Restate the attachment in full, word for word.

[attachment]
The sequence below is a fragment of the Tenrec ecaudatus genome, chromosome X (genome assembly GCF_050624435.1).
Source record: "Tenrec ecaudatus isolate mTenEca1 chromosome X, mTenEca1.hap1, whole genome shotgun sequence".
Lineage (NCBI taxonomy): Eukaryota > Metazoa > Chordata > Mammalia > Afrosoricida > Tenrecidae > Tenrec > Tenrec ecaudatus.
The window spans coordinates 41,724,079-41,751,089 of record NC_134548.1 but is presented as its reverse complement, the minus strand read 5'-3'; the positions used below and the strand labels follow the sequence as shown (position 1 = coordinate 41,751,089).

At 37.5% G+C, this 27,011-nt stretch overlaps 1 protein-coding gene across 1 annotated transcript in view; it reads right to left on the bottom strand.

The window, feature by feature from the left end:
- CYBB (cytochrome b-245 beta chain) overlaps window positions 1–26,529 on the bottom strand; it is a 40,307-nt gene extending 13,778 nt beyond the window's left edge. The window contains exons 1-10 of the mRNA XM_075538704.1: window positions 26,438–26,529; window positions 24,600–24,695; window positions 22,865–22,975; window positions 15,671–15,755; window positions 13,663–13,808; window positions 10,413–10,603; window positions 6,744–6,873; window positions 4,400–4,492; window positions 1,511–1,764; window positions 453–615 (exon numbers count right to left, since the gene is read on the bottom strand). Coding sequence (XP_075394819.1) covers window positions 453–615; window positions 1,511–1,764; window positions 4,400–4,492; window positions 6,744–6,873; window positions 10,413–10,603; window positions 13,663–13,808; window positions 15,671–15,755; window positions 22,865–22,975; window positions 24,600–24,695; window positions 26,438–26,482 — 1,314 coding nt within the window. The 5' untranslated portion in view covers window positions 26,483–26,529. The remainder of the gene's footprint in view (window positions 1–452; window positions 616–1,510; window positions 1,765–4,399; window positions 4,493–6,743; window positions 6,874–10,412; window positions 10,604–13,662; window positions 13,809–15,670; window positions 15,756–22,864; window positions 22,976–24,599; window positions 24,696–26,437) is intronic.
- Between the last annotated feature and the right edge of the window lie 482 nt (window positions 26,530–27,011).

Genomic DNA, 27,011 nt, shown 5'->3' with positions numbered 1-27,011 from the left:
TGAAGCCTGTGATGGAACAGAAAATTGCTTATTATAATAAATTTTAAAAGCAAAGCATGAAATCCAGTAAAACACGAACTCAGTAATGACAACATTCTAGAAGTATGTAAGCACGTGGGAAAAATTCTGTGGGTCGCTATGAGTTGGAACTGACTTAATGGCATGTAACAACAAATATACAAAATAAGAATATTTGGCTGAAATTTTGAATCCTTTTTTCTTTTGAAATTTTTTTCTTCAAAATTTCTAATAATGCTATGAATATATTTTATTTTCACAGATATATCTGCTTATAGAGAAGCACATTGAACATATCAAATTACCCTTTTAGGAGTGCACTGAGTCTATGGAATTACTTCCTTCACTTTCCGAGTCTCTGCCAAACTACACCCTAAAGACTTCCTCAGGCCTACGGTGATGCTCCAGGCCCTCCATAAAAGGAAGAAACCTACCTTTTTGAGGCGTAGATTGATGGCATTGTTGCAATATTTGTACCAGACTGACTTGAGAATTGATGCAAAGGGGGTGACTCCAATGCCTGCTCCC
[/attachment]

The sequence below is a fragment of the Tenrec ecaudatus genome, chromosome X (genome assembly GCF_050624435.1).
Source record: "Tenrec ecaudatus isolate mTenEca1 chromosome X, mTenEca1.hap1, whole genome shotgun sequence".
Lineage (NCBI taxonomy): Eukaryota > Metazoa > Chordata > Mammalia > Afrosoricida > Tenrecidae > Tenrec > Tenrec ecaudatus.
The window spans coordinates 41,724,079-41,751,089 of record NC_134548.1 but is presented as its reverse complement, the minus strand read 5'-3'; the positions used below and the strand labels follow the sequence as shown (position 1 = coordinate 41,751,089).

At 37.5% G+C, this 27,011-nt stretch overlaps 1 protein-coding gene across 1 annotated transcript in view; it reads right to left on the bottom strand.

The window, feature by feature from the left end:
- CYBB (cytochrome b-245 beta chain) overlaps window positions 1–26,529 on the bottom strand; it is a 40,307-nt gene extending 13,778 nt beyond the window's left edge. The window contains exons 1-10 of the mRNA XM_075538704.1: window positions 26,438–26,529; window positions 24,600–24,695; window positions 22,865–22,975; window positions 15,671–15,755; window positions 13,663–13,808; window positions 10,413–10,603; window positions 6,744–6,873; window positions 4,400–4,492; window positions 1,511–1,764; window positions 453–615 (exon numbers count right to left, since the gene is read on the bottom strand). Coding sequence (XP_075394819.1) covers window positions 453–615; window positions 1,511–1,764; window positions 4,400–4,492; window positions 6,744–6,873; window positions 10,413–10,603; window positions 13,663–13,808; window positions 15,671–15,755; window positions 22,865–22,975; window positions 24,600–24,695; window positions 26,438–26,482 — 1,314 coding nt within the window. The 5' untranslated portion in view covers window positions 26,483–26,529. The remainder of the gene's footprint in view (window positions 1–452; window positions 616–1,510; window positions 1,765–4,399; window positions 4,493–6,743; window positions 6,874–10,412; window positions 10,604–13,662; window positions 13,809–15,670; window positions 15,756–22,864; window positions 22,976–24,599; window positions 24,696–26,437) is intronic.
- Between the last annotated feature and the right edge of the window lie 482 nt (window positions 26,530–27,011).

Genomic DNA, 27,011 nt, shown 5'->3' with positions numbered 1-27,011 from the left:
TGAAGCCTGTGATGGAACAGAAAATTGCTTATTATAATAAATTTTAAAAGCAAAGCATGAAATCCAGTAAAACACGAACTCAGTAATGACAACATTCTAGAAGTATGTAAGCACGTGGGAAAAATTCTGTGGGTCGCTATGAGTTGGAACTGACTTAATGGCATGTAACAACAAATATACAAAATAAGAATATTTGGCTGAAATTTTGAATCCTTTTTTCTTTTGAAATTTTTTTCTTCAAAATTTCTAATAATGCTATGAATATATTTTATTTTCACAGATATATCTGCTTATAGAGAAGCACATTGAACATATCAAATTACCCTTTTAGGAGTGCACTGAGTCTATGGAATTACTTCCTTCACTTTCCGAGTCTCTGCCAAACTACACCCTAAAGACTTCCTCAGGCCTACGGTGATGCTCCAGGCCCTCCATAAAAGGAAGAAACCTACCTTTTTGAGGCGTAGATTGATGGCATTGTTGCAATATTTGTACCAGACTGACTTGAGAATTGATGCAAAGGGGGTGACTCCAATGCCTGCTCCC